The necessity of onboard heating and cooling systems in an ambulance

The necessity of onboard heating and cooling systems in an ambulance

Private ambulance services in South Africa are not only expected to offer quality clinical care to patients, they are expected to offer such care in an environment that is clean, comfortable, well-maintained, and presentable.

An aspect of this equation that is often overlooked is the ability to provide both heating and cooling in the passenger compartment of the ambulance. It is fairly inexpensive to purchase a vehicle that includes air conditioning as well as heating in the driver compartment of the vehicle, but what about the patient compartment? Our patients are our customers, and when they pay a premium price for the services of a private ambulance, they rightfully expect to be transported in a certain degree of comfort.

As private ambulance operators, do we understand the expectations of our customers, or do we possibly overlook them in the interests of cost saving? Is an attitude of cost saving in the short-term going to have a negative impact on the long-term development of your company brand and its perceived position within the market? Will the addition of an air cooling and heating unit during the construction of your ambulance assist to bolster your reputation as a provider of quality pre-hospital healthcare?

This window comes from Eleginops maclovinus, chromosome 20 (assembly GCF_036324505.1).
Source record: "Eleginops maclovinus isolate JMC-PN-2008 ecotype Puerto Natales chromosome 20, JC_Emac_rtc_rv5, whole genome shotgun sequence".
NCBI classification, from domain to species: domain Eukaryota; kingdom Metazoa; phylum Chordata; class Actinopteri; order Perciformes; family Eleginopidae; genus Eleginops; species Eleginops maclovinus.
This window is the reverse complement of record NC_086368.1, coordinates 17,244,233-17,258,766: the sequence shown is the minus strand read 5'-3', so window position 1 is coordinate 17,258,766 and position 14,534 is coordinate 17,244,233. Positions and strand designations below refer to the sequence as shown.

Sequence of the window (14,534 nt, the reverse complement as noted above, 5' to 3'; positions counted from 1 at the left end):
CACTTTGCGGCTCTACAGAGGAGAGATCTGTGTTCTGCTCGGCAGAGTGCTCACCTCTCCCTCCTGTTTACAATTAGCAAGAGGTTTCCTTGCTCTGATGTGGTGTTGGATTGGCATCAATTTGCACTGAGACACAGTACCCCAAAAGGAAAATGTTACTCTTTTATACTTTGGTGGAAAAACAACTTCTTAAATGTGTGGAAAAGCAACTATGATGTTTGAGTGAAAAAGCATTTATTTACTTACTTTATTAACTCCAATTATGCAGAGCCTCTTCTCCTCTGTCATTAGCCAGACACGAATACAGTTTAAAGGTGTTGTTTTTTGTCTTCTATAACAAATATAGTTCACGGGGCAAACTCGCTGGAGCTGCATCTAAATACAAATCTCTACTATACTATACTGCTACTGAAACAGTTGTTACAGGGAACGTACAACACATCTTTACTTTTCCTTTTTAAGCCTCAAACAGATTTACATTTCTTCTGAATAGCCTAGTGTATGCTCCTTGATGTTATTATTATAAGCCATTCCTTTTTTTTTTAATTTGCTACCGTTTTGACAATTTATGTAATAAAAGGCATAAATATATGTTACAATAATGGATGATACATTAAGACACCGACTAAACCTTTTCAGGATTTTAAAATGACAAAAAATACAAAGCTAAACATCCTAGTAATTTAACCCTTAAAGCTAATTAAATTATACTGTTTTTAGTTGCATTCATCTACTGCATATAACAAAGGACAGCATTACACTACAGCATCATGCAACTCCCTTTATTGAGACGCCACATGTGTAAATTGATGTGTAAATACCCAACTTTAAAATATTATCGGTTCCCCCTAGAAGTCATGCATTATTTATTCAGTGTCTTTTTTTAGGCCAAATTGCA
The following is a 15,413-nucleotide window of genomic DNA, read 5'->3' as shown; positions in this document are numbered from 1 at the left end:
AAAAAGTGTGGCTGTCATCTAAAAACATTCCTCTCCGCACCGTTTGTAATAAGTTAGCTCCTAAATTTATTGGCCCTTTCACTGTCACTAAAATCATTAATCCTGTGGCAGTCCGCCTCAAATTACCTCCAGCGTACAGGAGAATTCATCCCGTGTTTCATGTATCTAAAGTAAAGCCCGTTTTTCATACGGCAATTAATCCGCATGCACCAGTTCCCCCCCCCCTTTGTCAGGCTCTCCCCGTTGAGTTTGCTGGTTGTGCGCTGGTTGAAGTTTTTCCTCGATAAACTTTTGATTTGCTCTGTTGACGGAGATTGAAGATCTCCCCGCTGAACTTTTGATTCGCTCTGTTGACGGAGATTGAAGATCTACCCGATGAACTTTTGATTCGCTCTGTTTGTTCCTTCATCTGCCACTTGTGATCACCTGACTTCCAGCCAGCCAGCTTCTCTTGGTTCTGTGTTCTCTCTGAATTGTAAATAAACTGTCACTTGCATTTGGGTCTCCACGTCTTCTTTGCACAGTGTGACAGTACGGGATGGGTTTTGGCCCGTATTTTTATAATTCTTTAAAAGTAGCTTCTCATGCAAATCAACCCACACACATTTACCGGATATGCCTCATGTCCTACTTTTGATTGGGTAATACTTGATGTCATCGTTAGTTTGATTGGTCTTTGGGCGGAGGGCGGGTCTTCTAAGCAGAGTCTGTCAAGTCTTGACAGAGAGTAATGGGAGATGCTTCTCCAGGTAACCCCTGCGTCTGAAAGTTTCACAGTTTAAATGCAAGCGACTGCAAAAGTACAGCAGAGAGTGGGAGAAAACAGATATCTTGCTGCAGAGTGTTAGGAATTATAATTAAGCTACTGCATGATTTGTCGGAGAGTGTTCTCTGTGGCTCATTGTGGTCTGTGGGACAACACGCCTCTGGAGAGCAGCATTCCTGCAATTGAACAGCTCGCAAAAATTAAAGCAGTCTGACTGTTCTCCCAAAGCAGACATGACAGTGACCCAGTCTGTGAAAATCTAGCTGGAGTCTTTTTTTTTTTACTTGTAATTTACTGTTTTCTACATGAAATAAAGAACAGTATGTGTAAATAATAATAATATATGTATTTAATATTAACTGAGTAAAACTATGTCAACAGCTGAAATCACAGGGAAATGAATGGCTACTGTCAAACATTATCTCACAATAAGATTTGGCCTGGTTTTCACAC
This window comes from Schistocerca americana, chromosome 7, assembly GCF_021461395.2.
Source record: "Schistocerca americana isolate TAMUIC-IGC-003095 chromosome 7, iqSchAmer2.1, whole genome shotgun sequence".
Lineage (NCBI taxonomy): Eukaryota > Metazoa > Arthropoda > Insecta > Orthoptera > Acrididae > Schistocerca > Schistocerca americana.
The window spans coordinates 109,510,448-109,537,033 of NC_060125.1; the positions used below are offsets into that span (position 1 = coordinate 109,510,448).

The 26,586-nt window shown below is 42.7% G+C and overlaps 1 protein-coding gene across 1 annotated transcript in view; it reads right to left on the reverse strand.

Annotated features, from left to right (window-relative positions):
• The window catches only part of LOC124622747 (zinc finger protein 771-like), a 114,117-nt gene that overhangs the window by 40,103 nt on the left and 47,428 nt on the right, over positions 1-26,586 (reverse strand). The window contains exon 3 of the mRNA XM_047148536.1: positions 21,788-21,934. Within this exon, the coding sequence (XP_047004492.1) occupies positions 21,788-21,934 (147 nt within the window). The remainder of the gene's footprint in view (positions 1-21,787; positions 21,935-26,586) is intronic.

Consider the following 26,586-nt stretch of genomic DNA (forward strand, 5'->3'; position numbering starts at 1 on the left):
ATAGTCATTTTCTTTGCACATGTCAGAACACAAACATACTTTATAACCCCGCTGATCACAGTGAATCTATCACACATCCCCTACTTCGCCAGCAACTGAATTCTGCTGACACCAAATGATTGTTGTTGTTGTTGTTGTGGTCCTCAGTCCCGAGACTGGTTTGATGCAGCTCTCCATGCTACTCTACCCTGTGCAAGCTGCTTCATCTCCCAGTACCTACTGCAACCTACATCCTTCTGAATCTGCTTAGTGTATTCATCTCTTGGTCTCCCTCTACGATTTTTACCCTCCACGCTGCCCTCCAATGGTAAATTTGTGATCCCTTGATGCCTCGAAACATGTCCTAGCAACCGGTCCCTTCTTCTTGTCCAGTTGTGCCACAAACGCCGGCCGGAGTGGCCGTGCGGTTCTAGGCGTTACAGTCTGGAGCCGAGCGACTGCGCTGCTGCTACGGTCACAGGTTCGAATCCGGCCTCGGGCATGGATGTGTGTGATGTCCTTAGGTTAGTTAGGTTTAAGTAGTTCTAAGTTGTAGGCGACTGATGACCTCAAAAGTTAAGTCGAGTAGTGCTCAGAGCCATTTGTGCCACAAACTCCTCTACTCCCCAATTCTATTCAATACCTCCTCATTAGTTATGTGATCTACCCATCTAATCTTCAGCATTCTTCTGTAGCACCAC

In addition to the general comfort of your patient as well as their escort, what other purposes does a heating and cooling unit offer within the patient compartment of the ambulance? In terms of the correct storage of medications within the vehicle, a properly regulated environment is key to the effective storage of a number of medications that are generally required to be stored at or below room temperature. Excessive temperatures within the vehicle can have detrimental effects on the effectiveness of medications, and it is of noteworthy importance that vehicles should either be operating a temperature control system in order to maintain temperatures within the vehicle below 25° Celsius, or that the vehicle be parked in an environment where it is not subjected to excessive temperatures.

Lastly, in certain situations, management of a patient’s temperature within a controlled environment can be of the utmost importance. A patient who is hypothermic may require rewarming, and the ability to heat the patient compartment of the vehicle can be key to this process. Likewise, if a patient is hyperthermic, an air conditioned environment can offer very positive benefits relating to the lowering of the patient’s core body temperature.

The points raised above are vital considerations when purchasing or constructing your next ambulance, and every private ambulance service should be doing as much as possible to ensure that the treatment environment for the patient is both comfortable and inviting.

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